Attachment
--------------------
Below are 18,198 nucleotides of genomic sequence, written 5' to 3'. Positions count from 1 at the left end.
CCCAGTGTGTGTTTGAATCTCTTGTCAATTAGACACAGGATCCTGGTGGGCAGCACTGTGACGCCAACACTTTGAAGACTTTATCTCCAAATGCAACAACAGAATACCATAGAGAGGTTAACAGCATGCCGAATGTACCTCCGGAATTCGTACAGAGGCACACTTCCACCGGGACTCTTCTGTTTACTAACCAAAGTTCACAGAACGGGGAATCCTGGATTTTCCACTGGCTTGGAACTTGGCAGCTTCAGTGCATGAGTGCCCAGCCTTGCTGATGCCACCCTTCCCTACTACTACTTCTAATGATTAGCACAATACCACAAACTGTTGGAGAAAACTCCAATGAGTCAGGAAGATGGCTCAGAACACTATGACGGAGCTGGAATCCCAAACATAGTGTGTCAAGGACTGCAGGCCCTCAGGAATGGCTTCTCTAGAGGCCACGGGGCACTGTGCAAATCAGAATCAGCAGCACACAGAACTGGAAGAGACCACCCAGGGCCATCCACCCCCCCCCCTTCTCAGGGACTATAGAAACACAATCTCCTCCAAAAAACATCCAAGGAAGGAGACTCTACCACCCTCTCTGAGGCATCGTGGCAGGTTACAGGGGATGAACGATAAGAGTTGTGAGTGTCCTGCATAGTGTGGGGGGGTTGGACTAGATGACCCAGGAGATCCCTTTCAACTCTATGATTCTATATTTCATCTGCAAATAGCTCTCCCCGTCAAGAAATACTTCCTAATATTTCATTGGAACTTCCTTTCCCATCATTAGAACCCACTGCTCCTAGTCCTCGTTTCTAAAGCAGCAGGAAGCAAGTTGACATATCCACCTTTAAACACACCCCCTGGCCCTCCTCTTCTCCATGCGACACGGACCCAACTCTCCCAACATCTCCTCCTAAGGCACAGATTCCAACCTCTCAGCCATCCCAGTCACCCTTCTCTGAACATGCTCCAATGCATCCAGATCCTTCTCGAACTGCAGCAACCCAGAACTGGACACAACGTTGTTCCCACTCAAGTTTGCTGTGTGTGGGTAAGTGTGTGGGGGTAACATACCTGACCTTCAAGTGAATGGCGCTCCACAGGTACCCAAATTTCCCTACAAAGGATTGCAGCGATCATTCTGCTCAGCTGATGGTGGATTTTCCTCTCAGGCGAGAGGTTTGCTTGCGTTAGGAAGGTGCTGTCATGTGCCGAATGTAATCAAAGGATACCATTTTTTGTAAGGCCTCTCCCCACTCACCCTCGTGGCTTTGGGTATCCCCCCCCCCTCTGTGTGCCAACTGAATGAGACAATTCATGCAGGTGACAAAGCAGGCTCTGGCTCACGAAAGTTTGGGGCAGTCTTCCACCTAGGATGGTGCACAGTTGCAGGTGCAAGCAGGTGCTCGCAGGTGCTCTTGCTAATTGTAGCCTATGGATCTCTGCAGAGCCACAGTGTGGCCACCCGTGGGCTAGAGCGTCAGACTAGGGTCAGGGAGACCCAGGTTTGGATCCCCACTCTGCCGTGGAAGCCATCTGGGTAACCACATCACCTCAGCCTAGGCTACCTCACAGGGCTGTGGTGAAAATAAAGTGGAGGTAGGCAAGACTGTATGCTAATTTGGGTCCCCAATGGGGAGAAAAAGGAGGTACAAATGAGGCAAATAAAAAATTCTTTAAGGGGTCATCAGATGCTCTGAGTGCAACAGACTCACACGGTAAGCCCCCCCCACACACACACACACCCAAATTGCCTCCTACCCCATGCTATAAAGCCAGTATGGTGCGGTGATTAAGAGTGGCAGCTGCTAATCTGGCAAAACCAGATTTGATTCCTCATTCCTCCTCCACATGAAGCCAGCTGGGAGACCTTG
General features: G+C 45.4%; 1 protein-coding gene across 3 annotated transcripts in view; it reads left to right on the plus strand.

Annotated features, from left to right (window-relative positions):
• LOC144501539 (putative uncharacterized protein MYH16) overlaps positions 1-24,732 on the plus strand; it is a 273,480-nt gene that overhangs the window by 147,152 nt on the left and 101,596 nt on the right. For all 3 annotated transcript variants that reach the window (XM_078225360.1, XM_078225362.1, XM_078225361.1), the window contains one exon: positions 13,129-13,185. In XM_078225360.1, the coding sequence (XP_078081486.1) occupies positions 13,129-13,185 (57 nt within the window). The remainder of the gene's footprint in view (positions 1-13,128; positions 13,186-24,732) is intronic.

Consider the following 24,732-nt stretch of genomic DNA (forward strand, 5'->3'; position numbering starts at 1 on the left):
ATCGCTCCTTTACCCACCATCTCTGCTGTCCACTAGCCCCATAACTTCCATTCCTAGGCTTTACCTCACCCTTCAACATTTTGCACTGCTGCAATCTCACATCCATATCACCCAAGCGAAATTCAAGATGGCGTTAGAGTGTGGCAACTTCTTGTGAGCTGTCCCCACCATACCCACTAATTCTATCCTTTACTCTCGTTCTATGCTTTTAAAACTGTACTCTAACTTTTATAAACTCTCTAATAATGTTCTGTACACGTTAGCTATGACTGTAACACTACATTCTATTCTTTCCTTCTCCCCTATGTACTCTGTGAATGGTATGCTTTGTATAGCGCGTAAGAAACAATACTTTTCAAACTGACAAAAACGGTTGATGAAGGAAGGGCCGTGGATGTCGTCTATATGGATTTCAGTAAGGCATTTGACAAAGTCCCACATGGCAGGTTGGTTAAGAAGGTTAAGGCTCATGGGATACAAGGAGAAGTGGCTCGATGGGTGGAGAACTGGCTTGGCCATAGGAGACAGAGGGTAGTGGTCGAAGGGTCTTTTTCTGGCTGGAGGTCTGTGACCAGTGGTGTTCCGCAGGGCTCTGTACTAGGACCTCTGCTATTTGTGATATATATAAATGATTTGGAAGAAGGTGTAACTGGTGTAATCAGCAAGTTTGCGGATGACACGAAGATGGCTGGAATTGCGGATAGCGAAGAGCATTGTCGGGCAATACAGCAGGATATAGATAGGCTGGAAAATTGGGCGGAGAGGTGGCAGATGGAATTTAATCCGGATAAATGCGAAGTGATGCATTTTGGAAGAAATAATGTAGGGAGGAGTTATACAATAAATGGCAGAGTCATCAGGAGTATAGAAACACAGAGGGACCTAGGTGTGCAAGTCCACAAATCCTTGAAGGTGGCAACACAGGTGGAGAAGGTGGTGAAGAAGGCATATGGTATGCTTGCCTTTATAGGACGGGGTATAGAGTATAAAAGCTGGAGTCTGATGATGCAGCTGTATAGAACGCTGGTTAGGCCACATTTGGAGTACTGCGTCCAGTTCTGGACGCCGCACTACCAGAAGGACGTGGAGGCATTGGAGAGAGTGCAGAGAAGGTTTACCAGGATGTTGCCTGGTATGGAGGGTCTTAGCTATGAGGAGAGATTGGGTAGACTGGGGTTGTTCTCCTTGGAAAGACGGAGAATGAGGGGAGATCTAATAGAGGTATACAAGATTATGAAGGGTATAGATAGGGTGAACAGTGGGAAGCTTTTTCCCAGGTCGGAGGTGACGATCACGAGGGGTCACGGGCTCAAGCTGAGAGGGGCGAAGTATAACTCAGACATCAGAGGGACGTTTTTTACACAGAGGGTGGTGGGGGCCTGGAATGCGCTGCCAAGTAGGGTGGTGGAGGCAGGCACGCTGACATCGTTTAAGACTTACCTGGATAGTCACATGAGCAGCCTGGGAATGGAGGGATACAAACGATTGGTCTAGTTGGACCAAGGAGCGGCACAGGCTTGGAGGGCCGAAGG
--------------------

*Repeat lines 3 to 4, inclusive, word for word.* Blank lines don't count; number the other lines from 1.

General features: G+C 45.4%; 1 protein-coding gene across 3 annotated transcripts in view; it reads left to right on the plus strand.

Annotated features, from left to right (window-relative positions):